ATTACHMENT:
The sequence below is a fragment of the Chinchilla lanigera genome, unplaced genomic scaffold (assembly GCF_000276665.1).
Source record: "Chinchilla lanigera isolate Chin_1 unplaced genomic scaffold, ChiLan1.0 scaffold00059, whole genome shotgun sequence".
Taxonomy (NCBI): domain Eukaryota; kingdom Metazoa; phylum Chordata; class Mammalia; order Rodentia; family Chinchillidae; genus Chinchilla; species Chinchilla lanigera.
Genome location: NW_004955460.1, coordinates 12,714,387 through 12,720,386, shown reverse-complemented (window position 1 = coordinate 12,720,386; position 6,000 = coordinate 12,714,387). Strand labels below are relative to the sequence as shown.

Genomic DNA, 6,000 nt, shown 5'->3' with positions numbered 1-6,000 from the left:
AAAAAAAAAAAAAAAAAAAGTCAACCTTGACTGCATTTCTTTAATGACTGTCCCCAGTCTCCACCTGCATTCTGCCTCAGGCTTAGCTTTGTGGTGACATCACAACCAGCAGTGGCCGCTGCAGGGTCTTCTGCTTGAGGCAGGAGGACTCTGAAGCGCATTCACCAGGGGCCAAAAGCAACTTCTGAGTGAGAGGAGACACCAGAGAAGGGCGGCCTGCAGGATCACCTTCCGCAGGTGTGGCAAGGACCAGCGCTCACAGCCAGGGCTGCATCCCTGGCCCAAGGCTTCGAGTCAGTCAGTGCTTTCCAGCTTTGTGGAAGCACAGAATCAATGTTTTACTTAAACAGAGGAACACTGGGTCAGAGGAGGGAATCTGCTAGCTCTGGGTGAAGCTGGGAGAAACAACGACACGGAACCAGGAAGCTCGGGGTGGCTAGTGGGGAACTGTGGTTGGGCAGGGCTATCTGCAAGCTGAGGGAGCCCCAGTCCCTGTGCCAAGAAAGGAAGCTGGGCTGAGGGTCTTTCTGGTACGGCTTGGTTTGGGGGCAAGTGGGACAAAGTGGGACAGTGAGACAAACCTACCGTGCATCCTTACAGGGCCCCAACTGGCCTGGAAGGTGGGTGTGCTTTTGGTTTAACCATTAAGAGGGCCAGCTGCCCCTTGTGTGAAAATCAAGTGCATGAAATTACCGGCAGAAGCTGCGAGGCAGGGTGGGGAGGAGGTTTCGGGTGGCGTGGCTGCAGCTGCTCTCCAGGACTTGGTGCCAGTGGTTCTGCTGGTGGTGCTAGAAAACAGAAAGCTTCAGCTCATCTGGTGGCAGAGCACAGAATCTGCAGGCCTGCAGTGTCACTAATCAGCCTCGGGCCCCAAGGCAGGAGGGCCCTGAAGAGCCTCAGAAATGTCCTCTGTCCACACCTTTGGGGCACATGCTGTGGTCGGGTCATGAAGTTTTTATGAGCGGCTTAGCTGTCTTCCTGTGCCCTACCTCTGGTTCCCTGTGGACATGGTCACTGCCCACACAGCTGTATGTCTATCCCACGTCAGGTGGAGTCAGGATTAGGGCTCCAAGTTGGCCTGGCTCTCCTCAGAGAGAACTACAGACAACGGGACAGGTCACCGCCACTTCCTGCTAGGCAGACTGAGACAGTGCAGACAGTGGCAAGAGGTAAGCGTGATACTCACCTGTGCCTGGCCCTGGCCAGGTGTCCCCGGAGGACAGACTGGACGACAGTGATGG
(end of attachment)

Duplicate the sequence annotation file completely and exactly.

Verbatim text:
The sequence below is a fragment of the Chinchilla lanigera genome, unplaced genomic scaffold (assembly GCF_000276665.1).
Source record: "Chinchilla lanigera isolate Chin_1 unplaced genomic scaffold, ChiLan1.0 scaffold00059, whole genome shotgun sequence".
Taxonomy (NCBI): domain Eukaryota; kingdom Metazoa; phylum Chordata; class Mammalia; order Rodentia; family Chinchillidae; genus Chinchilla; species Chinchilla lanigera.
Genome location: NW_004955460.1, coordinates 12,714,387 through 12,720,386, shown reverse-complemented (window position 1 = coordinate 12,720,386; position 6,000 = coordinate 12,714,387). Strand labels below are relative to the sequence as shown.

Genomic DNA, 6,000 nt, shown 5'->3' with positions numbered 1-6,000 from the left:
AAAAAAAAAAAAAAAAAAAGTCAACCTTGACTGCATTTCTTTAATGACTGTCCCCAGTCTCCACCTGCATTCTGCCTCAGGCTTAGCTTTGTGGTGACATCACAACCAGCAGTGGCCGCTGCAGGGTCTTCTGCTTGAGGCAGGAGGACTCTGAAGCGCATTCACCAGGGGCCAAAAGCAACTTCTGAGTGAGAGGAGACACCAGAGAAGGGCGGCCTGCAGGATCACCTTCCGCAGGTGTGGCAAGGACCAGCGCTCACAGCCAGGGCTGCATCCCTGGCCCAAGGCTTCGAGTCAGTCAGTGCTTTCCAGCTTTGTGGAAGCACAGAATCAATGTTTTACTTAAACAGAGGAACACTGGGTCAGAGGAGGGAATCTGCTAGCTCTGGGTGAAGCTGGGAGAAACAACGACACGGAACCAGGAAGCTCGGGGTGGCTAGTGGGGAACTGTGGTTGGGCAGGGCTATCTGCAAGCTGAGGGAGCCCCAGTCCCTGTGCCAAGAAAGGAAGCTGGGCTGAGGGTCTTTCTGGTACGGCTTGGTTTGGGGGCAAGTGGGACAAAGTGGGACAGTGAGACAAACCTACCGTGCATCCTTACAGGGCCCCAACTGGCCTGGAAGGTGGGTGTGCTTTTGGTTTAACCATTAAGAGGGCCAGCTGCCCCTTGTGTGAAAATCAAGTGCATGAAATTACCGGCAGAAGCTGCGAGGCAGGGTGGGGAGGAGGTTTCGGGTGGCGTGGCTGCAGCTGCTCTCCAGGACTTGGTGCCAGTGGTTCTGCTGGTGGTGCTAGAAAACAGAAAGCTTCAGCTCATCTGGTGGCAGAGCACAGAATCTGCAGGCCTGCAGTGTCACTAATCAGCCTCGGGCCCCAAGGCAGGAGGGCCCTGAAGAGCCTCAGAAATGTCCTCTGTCCACACCTTTGGGGCACATGCTGTGGTCGGGTCATGAAGTTTTTATGAGCGGCTTAGCTGTCTTCCTGTGCCCTACCTCTGGTTCCCTGTGGACATGGTCACTGCCCACACAGCTGTATGTCTATCCCACGTCAGGTGGAGTCAGGATTAGGGCTCCAAGTTGGCCTGGCTCTCCTCAGAGAGAACTACAGACAACGGGACAGGTCACCGCCACTTCCTGCTAGGCAGACTGAGACAGTGCAGACAGTGGCAAGAGGTAAGCGTGATACTCACCTGTGCCTGGCCCTGGCCAGGTGTCCCCGGAGGACAGACTGGACGACAGTGATGG